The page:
News Archives

February 09, 2012

Today (February 9, 2012), Senators Cornyn (R-TX), Wyden (D-OR), and Hutchison (R-TX) and Representatives Doyle (D-PA), Yoder (R-KS), and Clay (D-MO) introduced the Federal Research Public Access Act, a bill that would ensure free, timely, online access to the published results of research funded by eleven U.S. federal agencies.

February 09, 2012

In a move that signals the growing momentum toward openness, transparency, and accessibility to publicly funded information, the Federal Research Public Access Act of 2012 (FRPAA) has been introduced today in both the U.S. Senate and House of Representatives.

February 09, 2012
By:
University of Pittsburgh
One British professor’s vow to cut ties to journal publishing giant Elsevier has spawned an outpouring of support from like-minded researchers worldwide.
February 08, 2012
By:
KEI Staff
On February 8, 2012, seven public health organisations submitted a letter to Rep. Darrell Issa (R-CA), Chairman of the Committee on Oversight and Government Reform and the other thirty-nine members of this committee opposing H.R. 3699, the "Research Works Act."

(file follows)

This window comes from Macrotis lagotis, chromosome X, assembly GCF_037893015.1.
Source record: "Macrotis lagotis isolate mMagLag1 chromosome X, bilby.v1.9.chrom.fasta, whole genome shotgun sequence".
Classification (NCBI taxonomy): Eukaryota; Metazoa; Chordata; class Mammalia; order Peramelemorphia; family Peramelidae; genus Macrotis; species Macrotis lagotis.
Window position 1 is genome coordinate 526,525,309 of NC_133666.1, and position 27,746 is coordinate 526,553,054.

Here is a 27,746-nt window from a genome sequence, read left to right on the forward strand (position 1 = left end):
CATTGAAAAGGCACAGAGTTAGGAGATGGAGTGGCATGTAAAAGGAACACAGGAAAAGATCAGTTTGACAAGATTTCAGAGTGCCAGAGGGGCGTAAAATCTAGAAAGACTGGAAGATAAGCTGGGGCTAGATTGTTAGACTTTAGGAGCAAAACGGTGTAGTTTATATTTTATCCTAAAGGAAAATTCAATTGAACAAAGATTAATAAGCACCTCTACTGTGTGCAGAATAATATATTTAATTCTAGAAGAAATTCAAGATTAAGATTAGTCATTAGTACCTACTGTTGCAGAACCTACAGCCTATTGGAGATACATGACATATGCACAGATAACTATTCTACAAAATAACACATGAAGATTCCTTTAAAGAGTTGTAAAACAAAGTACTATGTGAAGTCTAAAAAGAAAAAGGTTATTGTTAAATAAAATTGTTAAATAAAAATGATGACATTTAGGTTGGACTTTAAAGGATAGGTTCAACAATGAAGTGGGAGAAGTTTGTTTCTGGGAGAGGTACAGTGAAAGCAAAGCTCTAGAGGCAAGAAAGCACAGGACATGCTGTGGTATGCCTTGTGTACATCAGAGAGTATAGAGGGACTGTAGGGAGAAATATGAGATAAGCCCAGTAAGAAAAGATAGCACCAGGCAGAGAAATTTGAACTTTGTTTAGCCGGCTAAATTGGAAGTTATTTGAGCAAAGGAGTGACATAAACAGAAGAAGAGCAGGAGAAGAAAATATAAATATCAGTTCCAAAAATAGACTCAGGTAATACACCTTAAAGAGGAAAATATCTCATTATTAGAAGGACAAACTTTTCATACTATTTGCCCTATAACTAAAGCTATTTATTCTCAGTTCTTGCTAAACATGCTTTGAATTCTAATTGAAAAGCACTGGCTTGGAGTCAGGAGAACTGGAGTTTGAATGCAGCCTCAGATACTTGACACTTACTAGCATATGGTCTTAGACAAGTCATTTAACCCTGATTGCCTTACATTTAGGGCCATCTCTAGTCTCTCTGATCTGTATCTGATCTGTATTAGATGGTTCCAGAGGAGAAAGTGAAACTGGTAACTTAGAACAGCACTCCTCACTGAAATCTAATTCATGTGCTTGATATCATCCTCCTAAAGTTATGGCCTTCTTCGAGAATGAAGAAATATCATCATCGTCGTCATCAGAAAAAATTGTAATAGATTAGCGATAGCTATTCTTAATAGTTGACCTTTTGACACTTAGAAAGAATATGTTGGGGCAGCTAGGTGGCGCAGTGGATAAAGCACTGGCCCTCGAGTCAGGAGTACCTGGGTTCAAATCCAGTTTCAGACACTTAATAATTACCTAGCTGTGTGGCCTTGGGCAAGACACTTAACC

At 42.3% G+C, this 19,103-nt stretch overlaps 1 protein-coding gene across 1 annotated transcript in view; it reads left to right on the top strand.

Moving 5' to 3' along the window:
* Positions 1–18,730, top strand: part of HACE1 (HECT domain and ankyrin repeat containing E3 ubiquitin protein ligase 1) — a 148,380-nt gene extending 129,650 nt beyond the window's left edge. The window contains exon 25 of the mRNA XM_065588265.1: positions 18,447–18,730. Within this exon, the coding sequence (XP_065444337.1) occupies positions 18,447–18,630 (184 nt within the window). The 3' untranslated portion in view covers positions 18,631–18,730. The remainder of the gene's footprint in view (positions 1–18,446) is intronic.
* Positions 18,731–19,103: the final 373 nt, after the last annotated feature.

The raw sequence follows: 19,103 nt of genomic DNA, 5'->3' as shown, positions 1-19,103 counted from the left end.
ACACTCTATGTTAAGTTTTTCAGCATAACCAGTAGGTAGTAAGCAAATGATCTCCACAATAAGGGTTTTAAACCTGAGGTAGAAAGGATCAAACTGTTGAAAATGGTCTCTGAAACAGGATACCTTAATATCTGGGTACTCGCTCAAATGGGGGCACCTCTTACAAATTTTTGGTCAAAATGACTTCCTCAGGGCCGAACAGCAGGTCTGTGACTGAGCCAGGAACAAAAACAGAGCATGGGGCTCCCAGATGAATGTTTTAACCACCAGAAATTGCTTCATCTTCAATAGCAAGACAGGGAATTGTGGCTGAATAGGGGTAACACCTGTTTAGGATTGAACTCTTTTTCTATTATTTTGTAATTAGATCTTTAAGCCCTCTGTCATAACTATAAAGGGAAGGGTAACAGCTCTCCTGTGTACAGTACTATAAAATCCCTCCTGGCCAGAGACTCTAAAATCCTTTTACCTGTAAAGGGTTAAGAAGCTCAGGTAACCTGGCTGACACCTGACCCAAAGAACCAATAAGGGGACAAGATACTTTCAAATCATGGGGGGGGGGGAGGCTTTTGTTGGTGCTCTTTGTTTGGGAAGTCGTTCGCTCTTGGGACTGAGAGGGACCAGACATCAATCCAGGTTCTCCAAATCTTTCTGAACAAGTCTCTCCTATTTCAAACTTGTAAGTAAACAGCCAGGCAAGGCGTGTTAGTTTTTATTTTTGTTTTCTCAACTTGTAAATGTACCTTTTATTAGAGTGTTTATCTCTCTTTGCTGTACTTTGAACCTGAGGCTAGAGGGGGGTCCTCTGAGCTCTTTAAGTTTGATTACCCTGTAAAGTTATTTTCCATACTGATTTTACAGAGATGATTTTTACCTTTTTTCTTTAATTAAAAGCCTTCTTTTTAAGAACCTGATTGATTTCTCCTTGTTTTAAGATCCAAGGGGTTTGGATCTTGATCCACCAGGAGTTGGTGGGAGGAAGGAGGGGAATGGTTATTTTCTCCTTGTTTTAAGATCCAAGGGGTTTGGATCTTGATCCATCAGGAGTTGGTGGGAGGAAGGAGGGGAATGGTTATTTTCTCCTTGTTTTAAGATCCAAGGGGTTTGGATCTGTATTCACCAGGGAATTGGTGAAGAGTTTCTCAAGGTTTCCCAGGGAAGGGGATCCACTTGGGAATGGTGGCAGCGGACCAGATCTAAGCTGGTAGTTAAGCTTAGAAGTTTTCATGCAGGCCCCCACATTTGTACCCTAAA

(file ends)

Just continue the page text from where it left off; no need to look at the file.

February 06, 2012

As the chancellors of Texas’ six public higher education systems, we write in support of the Federal Research Public Access Act

February 04, 2012
By:
The Economist
Academics are starting to boycott a big publisher of journals.
February 03, 2012
By:
David Dobbs, Wired blog
February 02, 2012
By:
Barbara Fister, Library Journal
"The Association of American Publishers (AAP) has done academic librarians a huge favor. When it publicly got behind the Research Works Act, it accomplished something librarians have been trying to do for decades. It turned a lot of scholars into open access activists."
February 02, 2012
By:
The NIH
NIH puts out comprehensive information on Open Access Policies.
February 01, 2012
By:
Jop de Vrieze, ScienceInsider
A movement to boycott scientific publishing giant Elsevier because of the high price of its journals is rapidly gathering steam. Nine days after it started, more than 2600 scientists—including several Fields medalists—have signed a petition at thecostofknowledge.com in which they pledge not to publish papers in Elsevier's journals, nor referee other researchers' studies, or do other types of editorial work for the company.

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